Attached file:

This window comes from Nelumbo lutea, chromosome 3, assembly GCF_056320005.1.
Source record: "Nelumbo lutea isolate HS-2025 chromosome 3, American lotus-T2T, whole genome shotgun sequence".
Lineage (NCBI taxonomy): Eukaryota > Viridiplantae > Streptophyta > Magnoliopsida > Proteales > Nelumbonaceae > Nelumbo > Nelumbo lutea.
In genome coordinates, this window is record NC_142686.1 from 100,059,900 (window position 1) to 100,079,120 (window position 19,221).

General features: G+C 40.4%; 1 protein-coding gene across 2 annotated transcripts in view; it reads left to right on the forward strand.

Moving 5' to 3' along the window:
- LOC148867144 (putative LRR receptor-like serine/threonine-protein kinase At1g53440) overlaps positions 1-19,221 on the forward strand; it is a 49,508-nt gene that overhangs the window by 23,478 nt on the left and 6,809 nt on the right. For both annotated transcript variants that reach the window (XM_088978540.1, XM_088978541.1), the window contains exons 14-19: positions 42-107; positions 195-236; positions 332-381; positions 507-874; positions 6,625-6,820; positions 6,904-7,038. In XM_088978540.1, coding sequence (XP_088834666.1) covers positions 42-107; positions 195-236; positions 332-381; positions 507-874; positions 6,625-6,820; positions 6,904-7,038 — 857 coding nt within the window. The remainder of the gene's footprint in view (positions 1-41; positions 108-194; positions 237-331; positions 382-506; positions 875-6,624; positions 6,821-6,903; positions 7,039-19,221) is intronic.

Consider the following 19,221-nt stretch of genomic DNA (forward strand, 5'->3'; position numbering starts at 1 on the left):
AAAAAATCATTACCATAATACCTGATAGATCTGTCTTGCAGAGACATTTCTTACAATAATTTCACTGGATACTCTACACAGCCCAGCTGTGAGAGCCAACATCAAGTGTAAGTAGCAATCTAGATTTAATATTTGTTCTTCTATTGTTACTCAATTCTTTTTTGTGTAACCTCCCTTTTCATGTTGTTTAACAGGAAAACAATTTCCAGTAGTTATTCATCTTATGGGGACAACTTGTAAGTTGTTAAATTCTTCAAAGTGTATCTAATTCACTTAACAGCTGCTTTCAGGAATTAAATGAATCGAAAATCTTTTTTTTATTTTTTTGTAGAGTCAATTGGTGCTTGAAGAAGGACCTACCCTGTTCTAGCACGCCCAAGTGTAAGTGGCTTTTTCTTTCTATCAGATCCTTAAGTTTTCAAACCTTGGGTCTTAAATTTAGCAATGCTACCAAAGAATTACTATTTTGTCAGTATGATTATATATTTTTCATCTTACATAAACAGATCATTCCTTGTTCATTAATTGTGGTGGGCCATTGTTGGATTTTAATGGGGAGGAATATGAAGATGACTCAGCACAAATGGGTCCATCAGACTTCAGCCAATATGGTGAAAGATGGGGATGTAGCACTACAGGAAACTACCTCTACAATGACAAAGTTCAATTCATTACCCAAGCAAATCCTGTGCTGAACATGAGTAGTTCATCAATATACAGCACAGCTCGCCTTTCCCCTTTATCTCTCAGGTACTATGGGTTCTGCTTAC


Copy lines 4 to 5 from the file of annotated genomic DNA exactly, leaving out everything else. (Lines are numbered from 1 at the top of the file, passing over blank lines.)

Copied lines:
In genome coordinates, this window is record NC_142686.1 from 100,059,900 (window position 1) to 100,079,120 (window position 19,221).

General features: G+C 40.4%; 1 protein-coding gene across 2 annotated transcripts in view; it reads left to right on the forward strand.